These cases can also have an impact on policy. Schell points to a case he tried in Florida that resulted in a ruling that H-2A employers must reimburse workers’ travel expenses within the first week of the contract. Previously, employers would delay reimbursement until halfway through the contract, which allowed them to fire workers without fulfilling their contractual requirement to pay for travel costs. But such wins are on a state-by-state basis. Sabino, for example, faced a similar situation almost two decades later because North Carolina doesn’t require employers to reimburse travel expenses within the first week.

Focusing up the chain

Every expert interviewed for this piece suggested that this whack-a-mole approach was a symptom of a broader, more intractable issue: Farms in the South, most of which are small operations, can’t make ends meet if they pay workers a living wage.

“For many of these crops, the business model, frankly, no longer works. In other words, you cannot pay the workers the required wage and make a profit,” says Schell.

That’s why many farmworker advocacy organizations have turned their focus to companies at the top of the power chain, calling out their role in suppressing prices. These corporations have long insulated themselves from allegations of abuse by contracting to growers, who in turn contract to FLCs. However, it’s those companies’ demands for lower prices that lead growers to cut corners. Organizations like FLOC and the Florida-based Coalition of Immokalee Workers have traced these abuses up the chain, putting pressure on corporations that buy from the growers as well as the grocery chains that stock the products.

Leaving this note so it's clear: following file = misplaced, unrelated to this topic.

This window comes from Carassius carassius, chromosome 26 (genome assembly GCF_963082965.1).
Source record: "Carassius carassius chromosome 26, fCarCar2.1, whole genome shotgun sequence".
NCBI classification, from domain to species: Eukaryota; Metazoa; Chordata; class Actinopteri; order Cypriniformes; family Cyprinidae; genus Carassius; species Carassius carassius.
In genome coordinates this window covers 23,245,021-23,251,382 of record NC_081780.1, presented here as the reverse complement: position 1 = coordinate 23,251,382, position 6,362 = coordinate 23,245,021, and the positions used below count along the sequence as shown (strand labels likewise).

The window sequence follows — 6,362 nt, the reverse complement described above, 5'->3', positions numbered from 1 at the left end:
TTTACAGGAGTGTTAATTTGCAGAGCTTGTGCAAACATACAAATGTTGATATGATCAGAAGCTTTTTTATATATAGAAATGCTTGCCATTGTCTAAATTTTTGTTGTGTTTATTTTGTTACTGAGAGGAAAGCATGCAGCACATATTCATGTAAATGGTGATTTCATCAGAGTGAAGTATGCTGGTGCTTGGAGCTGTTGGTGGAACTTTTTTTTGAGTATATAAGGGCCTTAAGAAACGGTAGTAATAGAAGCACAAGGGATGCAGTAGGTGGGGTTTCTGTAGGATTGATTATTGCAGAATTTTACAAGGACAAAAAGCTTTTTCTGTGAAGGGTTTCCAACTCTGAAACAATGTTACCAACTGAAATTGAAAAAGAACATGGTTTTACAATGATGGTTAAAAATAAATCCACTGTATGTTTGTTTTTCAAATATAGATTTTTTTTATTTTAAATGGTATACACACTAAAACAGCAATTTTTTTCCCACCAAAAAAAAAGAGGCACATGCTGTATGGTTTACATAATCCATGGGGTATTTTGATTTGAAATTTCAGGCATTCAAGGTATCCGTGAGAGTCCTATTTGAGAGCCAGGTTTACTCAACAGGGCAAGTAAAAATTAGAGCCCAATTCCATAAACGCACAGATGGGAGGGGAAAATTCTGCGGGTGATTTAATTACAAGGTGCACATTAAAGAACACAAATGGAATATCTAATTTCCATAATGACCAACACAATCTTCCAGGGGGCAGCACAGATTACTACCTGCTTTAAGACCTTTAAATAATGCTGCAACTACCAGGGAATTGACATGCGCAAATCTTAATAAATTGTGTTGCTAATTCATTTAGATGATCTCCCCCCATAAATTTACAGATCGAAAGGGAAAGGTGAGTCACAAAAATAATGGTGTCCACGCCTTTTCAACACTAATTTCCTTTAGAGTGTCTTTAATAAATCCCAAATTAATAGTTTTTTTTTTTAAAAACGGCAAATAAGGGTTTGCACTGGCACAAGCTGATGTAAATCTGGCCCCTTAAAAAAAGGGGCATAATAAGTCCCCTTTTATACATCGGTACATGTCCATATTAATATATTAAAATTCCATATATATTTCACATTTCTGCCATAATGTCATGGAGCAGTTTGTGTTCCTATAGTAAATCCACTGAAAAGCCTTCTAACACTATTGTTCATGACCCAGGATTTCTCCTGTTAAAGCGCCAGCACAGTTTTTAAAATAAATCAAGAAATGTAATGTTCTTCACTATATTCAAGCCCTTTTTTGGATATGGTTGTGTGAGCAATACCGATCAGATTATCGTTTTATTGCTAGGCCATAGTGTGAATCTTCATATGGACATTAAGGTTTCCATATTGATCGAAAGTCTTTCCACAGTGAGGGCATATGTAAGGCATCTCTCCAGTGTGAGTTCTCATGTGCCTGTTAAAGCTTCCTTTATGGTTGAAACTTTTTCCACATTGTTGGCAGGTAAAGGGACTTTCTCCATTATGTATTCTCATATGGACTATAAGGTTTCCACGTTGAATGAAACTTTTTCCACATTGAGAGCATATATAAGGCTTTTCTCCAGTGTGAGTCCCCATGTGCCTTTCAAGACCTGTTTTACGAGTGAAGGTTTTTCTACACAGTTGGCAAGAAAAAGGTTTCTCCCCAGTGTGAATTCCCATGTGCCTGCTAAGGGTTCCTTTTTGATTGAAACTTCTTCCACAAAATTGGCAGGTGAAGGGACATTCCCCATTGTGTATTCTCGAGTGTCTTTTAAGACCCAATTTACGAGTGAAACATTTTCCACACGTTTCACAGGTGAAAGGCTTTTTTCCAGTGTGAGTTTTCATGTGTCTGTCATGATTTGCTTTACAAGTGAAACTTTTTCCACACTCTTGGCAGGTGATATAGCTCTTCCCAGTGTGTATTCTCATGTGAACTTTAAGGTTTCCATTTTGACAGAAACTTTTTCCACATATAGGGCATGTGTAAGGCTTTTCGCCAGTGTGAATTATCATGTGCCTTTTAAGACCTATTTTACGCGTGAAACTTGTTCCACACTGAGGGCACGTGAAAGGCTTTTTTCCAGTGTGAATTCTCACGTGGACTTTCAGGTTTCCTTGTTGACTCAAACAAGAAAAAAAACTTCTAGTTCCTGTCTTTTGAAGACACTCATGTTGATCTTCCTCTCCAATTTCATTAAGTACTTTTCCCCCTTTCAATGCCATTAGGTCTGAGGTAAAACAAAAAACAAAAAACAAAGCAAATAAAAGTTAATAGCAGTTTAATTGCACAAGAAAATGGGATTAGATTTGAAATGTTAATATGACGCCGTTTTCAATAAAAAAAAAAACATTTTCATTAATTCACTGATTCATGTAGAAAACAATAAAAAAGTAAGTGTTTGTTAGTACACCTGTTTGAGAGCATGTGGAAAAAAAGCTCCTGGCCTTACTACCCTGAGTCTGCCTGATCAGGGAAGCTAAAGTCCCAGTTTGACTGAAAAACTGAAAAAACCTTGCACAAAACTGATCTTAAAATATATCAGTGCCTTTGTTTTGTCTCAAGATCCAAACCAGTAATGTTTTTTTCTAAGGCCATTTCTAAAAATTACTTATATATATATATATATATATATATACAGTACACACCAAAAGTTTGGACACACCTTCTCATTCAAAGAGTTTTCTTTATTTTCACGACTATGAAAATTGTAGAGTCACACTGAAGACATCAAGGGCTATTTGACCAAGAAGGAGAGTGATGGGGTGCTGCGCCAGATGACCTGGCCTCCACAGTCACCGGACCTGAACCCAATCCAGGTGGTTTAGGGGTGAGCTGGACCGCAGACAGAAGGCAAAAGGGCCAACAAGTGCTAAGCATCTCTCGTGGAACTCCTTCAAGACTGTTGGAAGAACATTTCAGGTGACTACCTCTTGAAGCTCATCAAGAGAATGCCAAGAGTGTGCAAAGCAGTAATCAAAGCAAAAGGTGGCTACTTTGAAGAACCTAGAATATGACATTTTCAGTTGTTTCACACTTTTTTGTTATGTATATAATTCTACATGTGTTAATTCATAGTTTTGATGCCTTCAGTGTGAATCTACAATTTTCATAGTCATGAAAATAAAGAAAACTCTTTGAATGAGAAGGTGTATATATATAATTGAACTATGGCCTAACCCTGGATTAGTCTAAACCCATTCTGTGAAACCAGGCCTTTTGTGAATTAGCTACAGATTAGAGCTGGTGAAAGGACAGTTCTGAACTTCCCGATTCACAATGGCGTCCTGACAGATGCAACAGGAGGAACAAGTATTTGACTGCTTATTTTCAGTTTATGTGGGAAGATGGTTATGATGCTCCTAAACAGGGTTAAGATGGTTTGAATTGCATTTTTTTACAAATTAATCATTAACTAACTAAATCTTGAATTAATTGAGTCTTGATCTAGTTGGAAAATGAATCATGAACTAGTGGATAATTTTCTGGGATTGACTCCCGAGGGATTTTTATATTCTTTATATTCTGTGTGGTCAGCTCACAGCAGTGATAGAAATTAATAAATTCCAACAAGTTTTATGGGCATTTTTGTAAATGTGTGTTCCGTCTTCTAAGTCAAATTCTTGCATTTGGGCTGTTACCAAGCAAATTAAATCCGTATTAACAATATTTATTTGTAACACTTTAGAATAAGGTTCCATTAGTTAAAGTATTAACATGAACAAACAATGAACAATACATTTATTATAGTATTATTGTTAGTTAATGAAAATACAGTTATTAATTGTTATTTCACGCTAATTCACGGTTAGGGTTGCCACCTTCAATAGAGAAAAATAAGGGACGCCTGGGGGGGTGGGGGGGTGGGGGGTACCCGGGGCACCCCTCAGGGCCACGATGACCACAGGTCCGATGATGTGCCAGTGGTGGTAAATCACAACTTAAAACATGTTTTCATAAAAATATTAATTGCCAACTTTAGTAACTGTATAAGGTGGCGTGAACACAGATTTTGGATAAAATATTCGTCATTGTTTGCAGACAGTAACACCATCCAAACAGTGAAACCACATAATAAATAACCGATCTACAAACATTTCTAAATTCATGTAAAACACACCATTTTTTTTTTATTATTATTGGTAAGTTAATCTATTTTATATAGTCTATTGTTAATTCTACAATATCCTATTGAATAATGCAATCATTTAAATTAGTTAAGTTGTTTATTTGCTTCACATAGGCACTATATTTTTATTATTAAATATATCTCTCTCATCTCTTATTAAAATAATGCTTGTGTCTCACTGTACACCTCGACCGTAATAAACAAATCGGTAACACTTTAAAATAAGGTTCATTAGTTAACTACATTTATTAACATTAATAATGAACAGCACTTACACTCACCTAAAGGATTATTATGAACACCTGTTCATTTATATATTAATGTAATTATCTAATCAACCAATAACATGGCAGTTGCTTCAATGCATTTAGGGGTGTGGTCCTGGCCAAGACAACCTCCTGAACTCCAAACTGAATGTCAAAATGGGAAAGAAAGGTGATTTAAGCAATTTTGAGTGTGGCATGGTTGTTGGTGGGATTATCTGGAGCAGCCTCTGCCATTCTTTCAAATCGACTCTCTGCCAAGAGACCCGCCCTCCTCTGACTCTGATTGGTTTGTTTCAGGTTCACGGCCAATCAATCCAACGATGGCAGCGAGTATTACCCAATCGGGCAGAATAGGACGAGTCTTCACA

In Sabino’s case, FLOC has been encouraging tobacco companies like Philip Morris and Reynolds American that buy from the growers to improve their contracting systems and pay higher rates to growers with good labor practices. The union also helped Sabino sign a contract with a grower covered under the union’s collective bargaining contract. These contracts ensure that H-2A workers make a fair wage and are not subject to poor living conditions.

Policy changes that seemed distant under the Trump administration now appear within reach. FLOC is currently lobbying the Biden administration to prosecute growers who knowingly allow H-2A FLCs to commit labor violations, and organizations like the SPLC are also pushing for reforms to the H-2A system. However, most of the demand comes from unions in California, which are primarily concerned with immigration, according to Greg Schell, the farmworkers’ rights lawyer. Even though Southern states like Florida hire far more H-2A workers than California, reforms to the program’s labor laws are often afterthoughts.